The state’s fragmented mental health care system is failing to serve the growing number of depressed and suicidal children in Georgia. This remains true whether these children are covered by private health insurance or public plans.
This should be intolerable for a state like ours.
We must do better for our children and their parents who often try desperately to seek the best care – too often with poor results.
What do these failures look like in practice?
Children in crisis wait hours or even days in emergency rooms for a hospital bed to become available.
And while you might think the larger pediatric hospitals in the state could help here, they can’t.
Because they don’t provide mental health care to inpatients. For that matter, neither do most general hospitals in our state.
As a result, children are often sent to private psychiatric hospitals designed primarily for adults which may not have programs staffed with doctors and therapists who specialize in working with children.
These private establishments are often far from children’s homes and strict restrictions on parental visits are common. As you might expect, such isolation can aggravate existing mental health issues.
For those who might think that all of this is no big deal, that children are resilient and prone to unnecessary whining or threats, the statistics should quickly dismiss such notions.
About one in eight teenagers here say they have “seriously” thought about suicide in the past year. Over the past decade, suicides of young Georgians have doubled. And in 2021, at least 119 children and adolescents have ended their lives, according to the Georgian Ministry of Public Health.
This is a horribly unacceptable record; he implores all of us to demand that Georgia find better ways to support children in need.
What should be done?
For starters, Georgia needs to push even harder to build on the mental health reform work that began recently at the Gold Dome. This year, lawmakers passed a Mental Health Parity Act aimed at improving access to a range of behavioral health services.
This should only be seen as a start – a good start, yes, but only a start.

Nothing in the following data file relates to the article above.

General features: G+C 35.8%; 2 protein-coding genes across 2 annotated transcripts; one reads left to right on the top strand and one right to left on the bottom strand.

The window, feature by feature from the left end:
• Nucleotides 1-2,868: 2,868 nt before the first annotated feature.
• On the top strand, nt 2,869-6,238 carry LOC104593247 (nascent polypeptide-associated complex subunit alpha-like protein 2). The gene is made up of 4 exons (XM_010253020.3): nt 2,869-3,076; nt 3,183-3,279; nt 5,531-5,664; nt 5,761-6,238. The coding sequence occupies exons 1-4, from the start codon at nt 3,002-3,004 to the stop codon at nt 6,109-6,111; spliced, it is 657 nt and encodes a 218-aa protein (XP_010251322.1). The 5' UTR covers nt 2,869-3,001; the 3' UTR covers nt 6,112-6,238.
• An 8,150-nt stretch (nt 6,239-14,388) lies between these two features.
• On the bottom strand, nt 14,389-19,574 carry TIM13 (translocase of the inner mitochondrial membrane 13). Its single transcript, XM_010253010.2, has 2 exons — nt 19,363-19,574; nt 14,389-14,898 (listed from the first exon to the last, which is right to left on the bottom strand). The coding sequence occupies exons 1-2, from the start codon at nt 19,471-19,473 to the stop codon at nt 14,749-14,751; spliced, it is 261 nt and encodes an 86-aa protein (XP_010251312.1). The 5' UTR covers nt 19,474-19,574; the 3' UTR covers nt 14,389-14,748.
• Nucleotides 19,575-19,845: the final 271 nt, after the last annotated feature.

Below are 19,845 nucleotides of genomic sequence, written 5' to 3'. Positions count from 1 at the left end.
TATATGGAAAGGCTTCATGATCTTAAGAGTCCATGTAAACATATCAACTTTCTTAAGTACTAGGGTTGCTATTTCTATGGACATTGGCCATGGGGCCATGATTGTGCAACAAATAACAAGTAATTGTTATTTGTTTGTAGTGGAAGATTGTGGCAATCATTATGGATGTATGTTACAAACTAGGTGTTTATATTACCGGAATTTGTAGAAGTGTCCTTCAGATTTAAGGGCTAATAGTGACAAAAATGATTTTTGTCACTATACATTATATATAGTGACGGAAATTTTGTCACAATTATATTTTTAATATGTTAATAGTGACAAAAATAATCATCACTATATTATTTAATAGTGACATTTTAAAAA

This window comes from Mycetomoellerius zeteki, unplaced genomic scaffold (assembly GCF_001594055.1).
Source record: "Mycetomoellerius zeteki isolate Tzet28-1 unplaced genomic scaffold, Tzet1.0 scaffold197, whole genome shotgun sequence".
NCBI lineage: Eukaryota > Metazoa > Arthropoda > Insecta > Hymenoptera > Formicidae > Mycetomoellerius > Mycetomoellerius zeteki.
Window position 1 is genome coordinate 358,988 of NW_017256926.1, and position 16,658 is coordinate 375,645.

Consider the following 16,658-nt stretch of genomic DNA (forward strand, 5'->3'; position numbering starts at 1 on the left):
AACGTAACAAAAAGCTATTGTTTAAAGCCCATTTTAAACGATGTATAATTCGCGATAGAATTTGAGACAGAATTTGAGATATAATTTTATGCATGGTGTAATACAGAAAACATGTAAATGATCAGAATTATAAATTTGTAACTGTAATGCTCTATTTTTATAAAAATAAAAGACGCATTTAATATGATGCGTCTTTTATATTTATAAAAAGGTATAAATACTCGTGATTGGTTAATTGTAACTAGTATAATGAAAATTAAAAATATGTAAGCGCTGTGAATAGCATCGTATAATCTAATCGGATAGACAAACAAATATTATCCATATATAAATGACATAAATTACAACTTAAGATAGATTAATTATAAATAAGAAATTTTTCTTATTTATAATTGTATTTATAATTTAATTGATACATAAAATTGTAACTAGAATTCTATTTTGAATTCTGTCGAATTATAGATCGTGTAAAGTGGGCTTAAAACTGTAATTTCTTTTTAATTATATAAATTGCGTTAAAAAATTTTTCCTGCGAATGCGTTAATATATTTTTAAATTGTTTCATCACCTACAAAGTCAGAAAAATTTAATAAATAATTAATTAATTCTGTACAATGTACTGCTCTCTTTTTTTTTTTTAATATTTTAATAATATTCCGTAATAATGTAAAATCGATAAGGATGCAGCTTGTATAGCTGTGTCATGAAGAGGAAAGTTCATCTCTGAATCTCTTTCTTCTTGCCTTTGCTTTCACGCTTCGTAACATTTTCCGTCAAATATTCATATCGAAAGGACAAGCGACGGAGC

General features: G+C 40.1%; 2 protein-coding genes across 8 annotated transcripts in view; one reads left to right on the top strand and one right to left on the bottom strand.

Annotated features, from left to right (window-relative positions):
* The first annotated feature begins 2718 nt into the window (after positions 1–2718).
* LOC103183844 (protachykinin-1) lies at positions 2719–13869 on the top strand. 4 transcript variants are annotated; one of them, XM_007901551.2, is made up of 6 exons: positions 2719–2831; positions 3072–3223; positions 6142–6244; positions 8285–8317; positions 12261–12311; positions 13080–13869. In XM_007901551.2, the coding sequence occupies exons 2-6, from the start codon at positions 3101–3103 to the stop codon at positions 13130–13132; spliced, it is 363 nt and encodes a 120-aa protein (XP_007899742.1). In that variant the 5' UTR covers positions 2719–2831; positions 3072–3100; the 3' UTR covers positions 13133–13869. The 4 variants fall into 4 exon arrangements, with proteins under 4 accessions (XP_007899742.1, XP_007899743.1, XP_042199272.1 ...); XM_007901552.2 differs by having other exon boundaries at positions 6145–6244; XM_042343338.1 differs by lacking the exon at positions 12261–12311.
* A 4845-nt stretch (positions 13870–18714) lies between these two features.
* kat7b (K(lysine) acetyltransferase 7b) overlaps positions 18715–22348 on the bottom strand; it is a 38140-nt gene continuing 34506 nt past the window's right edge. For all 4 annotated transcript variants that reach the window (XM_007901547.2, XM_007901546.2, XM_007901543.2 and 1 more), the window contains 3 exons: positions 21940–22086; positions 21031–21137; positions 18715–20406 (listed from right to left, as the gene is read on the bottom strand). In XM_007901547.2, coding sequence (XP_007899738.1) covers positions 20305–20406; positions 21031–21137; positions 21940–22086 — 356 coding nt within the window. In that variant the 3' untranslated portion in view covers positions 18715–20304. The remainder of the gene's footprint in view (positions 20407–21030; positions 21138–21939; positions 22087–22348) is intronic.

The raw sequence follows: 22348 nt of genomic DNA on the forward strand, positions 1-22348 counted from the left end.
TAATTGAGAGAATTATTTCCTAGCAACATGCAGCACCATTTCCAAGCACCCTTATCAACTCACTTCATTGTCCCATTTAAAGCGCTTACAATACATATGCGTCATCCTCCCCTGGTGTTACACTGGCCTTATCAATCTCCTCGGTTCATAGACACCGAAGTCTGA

Former State Representative Kevin Tanner, chairman of the state’s Behavioral Health Reform and Innovation Commission, framed the challenge well during a meeting in June.
“Now,” he said, “we’re going to make this decade mental health reform.”
His sentiment should find broad support among Georgians. And background fixes should start as soon as possible.
It’s also an encouraging sign that last month Gov. Brian Kemp named Tanner as the next head of the state agency serving Georgians with mental illness.
One of the main levers controlled by state legislators is the amount of payments made to mental health care providers. There seems to be a broad consensus that it is too low.
With the economic rules of supply and demand being what they are, low provider reimbursements can contribute to supply deserts as we see in Georgia.
Yes, it is always wise to spend taxpayers’ money wisely. But spreadsheet statistics and all-too-common stories of family tragedies resulting from mental health crises strongly underscore the need for more investment.
The new mental health law requires state agencies to collect data, including how Georgia’s payments compare to those in other states. Tanner told the Atlanta Journal-Constitution that “I anticipate that once this study comes back, we’ll see the commission push for increases in these reimbursement rates that can benefit everyone in the system.”
But the adjustment of refunds will not be enough to solve this crisis.
Georgia has too few inpatient beds to treat young people with serious mental health issues. Neither Children’s Healthcare of Atlanta nor The Children’s Hospital of Georgia, part of the Medical College of Georgia in Augusta, has one.
There are also sometimes serious and persistent problems with the quality of care provided in existing institutions. This indicates insufficient regulatory oversight by the Georgian Ministry of Community Health.
As we discovered in our “Unprotected” series on aged care facilities, DCH is often too slow to investigate or impose sanctions on care facilities that fail to meet acceptable standards.
That should change as mental health reform efforts progress here.
DCH should also be required to be more transparent to Georgians in what it does – or doesn’t do. For example, the agency’s response to open case inquiries from the Atlanta Journal-Constitution has long been abysmal.
Georgians deserve much better insight from an agency charged with helping to keep vulnerable people safe.
It is encouraging that many legislators recognize the serious problems.
But it’s time for the Gold Dome – with the support of Georgians – to do more to address them.
The Editorial Board.
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